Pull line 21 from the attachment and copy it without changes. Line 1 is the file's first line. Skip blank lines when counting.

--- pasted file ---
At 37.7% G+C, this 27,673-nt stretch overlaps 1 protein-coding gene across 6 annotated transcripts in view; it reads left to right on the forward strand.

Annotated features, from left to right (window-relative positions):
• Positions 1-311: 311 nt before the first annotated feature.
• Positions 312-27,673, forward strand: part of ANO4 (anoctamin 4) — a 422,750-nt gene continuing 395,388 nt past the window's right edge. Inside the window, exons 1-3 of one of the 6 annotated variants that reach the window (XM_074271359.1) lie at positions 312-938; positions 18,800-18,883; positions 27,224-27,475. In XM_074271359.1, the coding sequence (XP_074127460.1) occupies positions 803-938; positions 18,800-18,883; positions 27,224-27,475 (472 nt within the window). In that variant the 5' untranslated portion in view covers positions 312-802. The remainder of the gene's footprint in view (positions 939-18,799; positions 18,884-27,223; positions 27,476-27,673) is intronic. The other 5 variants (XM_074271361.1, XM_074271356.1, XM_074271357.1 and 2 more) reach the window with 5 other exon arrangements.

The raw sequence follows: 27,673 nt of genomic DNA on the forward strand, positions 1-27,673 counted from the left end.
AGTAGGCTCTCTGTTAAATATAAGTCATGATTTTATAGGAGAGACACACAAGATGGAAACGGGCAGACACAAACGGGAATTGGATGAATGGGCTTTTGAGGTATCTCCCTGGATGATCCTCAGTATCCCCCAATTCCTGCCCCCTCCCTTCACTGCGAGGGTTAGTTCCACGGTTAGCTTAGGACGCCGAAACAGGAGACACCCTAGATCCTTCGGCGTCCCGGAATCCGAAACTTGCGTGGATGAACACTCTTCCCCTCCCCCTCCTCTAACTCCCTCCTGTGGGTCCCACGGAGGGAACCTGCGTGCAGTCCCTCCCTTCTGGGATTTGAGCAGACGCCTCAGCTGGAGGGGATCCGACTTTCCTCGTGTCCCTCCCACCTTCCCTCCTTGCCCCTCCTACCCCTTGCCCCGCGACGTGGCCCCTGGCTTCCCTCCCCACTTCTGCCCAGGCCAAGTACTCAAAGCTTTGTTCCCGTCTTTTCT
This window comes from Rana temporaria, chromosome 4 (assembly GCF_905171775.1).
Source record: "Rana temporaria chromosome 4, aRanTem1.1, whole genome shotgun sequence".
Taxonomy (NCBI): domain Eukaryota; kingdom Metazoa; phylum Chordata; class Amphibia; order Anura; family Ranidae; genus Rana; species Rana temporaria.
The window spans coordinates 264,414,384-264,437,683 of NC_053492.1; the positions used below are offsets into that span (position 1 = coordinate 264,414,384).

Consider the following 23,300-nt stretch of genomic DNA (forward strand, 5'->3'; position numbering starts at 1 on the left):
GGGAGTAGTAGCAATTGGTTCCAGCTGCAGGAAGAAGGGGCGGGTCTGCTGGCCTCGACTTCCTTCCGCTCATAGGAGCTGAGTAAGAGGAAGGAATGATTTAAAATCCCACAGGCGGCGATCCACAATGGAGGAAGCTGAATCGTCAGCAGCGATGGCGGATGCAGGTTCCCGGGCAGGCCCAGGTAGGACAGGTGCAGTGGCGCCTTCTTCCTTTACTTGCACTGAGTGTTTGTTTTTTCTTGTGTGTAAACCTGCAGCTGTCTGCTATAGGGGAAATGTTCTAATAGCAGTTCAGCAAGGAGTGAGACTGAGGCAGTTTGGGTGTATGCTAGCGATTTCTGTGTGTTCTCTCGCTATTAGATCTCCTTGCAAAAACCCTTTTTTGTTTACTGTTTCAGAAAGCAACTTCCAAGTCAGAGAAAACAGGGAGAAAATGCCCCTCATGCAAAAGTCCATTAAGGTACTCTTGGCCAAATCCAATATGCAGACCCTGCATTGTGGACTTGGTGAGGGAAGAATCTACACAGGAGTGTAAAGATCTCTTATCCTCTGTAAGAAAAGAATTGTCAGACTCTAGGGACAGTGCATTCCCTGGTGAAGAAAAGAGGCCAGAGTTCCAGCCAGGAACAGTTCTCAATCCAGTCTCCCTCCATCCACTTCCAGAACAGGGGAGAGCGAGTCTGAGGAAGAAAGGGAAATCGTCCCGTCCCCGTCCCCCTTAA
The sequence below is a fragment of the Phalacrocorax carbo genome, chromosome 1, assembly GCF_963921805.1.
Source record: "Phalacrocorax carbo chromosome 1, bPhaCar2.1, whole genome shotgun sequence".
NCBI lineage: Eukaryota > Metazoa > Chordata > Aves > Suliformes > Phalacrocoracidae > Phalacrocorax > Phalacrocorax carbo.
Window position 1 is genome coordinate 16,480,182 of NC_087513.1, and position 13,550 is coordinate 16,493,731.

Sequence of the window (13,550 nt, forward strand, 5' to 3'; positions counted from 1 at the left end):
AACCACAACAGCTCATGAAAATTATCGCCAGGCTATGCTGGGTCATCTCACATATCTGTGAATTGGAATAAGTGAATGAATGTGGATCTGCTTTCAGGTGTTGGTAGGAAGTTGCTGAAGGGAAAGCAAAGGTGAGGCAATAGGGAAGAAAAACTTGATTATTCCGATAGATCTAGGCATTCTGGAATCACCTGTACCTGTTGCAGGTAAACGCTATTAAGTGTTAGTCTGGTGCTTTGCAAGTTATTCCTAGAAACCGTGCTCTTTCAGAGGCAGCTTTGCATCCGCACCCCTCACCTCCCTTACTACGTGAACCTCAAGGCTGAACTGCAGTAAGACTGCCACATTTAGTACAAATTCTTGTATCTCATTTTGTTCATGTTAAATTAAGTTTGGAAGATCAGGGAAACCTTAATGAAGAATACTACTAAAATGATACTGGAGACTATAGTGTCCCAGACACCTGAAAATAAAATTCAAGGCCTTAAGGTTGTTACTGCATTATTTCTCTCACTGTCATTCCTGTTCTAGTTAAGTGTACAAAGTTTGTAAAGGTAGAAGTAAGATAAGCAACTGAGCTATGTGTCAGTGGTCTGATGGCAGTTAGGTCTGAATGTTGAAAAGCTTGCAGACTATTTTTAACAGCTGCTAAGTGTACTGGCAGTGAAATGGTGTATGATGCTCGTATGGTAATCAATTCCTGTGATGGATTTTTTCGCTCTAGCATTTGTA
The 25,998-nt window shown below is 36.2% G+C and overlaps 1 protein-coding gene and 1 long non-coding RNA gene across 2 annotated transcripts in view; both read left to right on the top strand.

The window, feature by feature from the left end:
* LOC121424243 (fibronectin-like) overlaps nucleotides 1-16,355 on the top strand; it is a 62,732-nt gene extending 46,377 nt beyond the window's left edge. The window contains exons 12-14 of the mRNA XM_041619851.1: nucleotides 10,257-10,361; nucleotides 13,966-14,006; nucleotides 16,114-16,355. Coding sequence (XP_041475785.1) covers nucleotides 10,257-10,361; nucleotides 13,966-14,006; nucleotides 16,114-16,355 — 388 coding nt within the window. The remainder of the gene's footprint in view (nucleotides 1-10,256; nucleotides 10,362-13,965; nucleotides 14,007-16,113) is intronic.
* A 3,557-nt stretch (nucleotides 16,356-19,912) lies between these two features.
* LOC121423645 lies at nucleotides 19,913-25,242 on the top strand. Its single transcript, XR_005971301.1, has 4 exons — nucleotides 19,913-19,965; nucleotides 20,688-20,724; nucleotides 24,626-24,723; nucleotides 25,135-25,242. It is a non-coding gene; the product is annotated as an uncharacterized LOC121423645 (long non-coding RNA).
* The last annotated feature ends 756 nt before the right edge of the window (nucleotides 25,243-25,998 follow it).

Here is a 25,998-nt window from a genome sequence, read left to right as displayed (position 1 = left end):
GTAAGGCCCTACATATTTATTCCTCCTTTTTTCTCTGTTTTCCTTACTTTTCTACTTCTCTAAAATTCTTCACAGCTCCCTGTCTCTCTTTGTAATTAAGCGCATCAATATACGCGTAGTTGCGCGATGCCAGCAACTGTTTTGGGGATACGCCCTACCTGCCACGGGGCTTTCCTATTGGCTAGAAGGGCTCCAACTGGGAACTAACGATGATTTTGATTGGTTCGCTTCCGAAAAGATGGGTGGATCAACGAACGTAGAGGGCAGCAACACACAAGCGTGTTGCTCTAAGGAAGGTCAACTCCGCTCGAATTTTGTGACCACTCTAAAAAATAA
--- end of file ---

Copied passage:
* LOC121424243 (fibronectin-like) overlaps nucleotides 1-16,355 on the top strand; it is a 62,732-nt gene extending 46,377 nt beyond the window's left edge. The window contains exons 12-14 of the mRNA XM_041619851.1: nucleotides 10,257-10,361; nucleotides 13,966-14,006; nucleotides 16,114-16,355. Coding sequence (XP_041475785.1) covers nucleotides 10,257-10,361; nucleotides 13,966-14,006; nucleotides 16,114-16,355 — 388 coding nt within the window. The remainder of the gene's footprint in view (nucleotides 1-10,256; nucleotides 10,362-13,965; nucleotides 14,007-16,113) is intronic.